Got a call today from a magazine writer who asked if I would provide some “tips” for helping the average person learn to live off the land during a crisis in the city or countryside. I said that it would take more than tips- more like a whole lot of practice, sweat, and time out on the land and even then it can be a dice-roll as to whether you fill your belly that day.
The area of food procurement in the wilderness is, by far, the most challenging area of study in the field of bushcraft and survival. In my opinion, it’s an area that requires a few lifetimes to delve into and one that I have been pursuing for many years with no end in sight. Our ancestors spent their entire existence on an eternal food quest and it took the cooperative efforts of the whole tribe survive. Trying to acquire the skill set of our ancient hunter-gatherers during or after a disaster is like learning to sail a ship during a storm. Better to be prepared in the first place with some food supplies at home.
Food procurement, and being an effective modern hunter/gatherer, involves some of the following skills:
-Tracking and animal behavior.
-Ability to effectively use archery gear, atlatl, and throwing sticks along with proficiency with a rifle.
-Stalking and camoflauge skills.
-Fishing skills: both primitive and modern.
-Knowledge of the common edible plants for your region and how to harvest and use them.
-Ability to construct and properly use deadfalls and snares for trapping.
Just looking at the list you’ll see that living off the land takes TIME and PRACTICE.
If you read the old accounts of mountain men like Jim Bridger, you’ll quickly see that it wasn’t anything like Dances With Wolves. Old Jim described one time that he was so famished due to lack of game, that he took off his deerskin moccasins and crisped them over the fire until they were crunchy and then ate ’em! And this coming from a veteran trapper/hunter who had spent over 4 decades in the wilderness. Living off the land is not romantic!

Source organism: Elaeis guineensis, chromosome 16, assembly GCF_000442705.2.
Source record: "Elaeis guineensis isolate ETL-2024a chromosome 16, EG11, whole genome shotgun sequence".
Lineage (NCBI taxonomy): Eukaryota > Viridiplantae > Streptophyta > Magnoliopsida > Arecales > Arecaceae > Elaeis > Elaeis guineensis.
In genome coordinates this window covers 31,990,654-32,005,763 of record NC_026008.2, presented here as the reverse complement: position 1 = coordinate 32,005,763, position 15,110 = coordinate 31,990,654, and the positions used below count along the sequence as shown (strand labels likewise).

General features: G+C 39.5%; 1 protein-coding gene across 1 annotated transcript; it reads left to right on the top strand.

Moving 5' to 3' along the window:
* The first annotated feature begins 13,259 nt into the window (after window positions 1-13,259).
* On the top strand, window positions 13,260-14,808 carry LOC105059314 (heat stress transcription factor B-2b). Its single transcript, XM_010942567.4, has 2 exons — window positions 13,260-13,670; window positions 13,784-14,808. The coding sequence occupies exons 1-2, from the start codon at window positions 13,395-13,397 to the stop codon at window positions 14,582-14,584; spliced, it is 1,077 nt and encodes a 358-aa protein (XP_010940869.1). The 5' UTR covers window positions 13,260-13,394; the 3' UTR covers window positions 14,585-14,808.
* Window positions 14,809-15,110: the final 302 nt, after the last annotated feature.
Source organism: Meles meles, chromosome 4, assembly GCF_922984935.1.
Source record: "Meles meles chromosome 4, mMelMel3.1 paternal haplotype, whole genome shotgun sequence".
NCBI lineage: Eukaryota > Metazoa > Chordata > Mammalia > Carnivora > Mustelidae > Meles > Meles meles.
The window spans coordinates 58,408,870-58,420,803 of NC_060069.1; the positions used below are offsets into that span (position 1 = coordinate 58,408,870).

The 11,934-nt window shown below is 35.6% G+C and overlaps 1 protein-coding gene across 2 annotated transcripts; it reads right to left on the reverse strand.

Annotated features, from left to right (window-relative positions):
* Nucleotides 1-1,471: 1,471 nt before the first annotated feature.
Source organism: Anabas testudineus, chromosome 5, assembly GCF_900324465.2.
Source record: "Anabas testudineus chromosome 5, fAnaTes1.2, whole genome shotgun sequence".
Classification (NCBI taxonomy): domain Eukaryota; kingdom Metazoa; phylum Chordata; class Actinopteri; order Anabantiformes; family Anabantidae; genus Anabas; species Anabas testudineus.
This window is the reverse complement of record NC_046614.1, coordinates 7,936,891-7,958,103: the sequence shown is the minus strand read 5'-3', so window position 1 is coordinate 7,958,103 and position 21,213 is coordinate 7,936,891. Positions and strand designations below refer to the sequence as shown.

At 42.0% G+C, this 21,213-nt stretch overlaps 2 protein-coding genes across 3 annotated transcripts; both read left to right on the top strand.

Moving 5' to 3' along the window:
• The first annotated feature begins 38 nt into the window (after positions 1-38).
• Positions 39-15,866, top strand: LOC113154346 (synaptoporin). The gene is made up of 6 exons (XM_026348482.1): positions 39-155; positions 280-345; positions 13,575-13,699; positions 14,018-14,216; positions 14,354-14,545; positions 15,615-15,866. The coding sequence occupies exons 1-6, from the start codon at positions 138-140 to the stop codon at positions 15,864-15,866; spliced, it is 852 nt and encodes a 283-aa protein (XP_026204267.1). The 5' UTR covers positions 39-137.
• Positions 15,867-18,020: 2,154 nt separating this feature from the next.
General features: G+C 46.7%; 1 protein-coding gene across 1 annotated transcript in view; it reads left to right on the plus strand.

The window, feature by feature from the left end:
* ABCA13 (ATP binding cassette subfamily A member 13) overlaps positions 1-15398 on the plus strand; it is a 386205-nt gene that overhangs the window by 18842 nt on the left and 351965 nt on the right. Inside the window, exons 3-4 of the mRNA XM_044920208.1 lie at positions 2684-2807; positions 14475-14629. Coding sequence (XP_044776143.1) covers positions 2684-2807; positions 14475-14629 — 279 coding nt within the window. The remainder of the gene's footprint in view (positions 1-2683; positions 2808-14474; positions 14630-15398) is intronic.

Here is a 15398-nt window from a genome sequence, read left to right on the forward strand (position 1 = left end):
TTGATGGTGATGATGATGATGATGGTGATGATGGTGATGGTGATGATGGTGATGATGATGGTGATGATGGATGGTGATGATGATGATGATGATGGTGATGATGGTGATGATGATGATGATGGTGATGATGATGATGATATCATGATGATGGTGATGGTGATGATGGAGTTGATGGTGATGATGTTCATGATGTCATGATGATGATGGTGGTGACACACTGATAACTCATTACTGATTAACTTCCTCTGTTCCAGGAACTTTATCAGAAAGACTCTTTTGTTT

I’ve taught bushcraft courses where we are out in the wilds for a few weeks, hunting & gatheirng, where the acorns are dropping on our heads, the berries are abundant, and the fish are jumping into your lap. However, I’ve also had courses that saw us chowing on cattail roots and pine bark for three days because the drought, that season, left the landscape barren.
My advice, if you want to learn to be self-sufficient, is to learn as much as you can: spend time with experienced hunters, fishermen, edible plants instructors, trappers, and bushcraft folks and slowly integrate your skills into your lifestyle at home. My kids know how to pick and eat amaranth, cattails, dandelions and other wild edibles but it something that my wife and I have introduced them to over the years and build on with each trip out the back door.
My advice to those who simply want to be prepared for an emergency, and have no desire to go Jeremiah Johnson, is the same I gave the writer who called: Plan Ahead and Be Prepared. Stock up on basic food supplies at home, enough for a few weeks, to weather out a crisis and you will be way ahead of the game. You can bet our hunter-gatherer ancestors took the same precautions.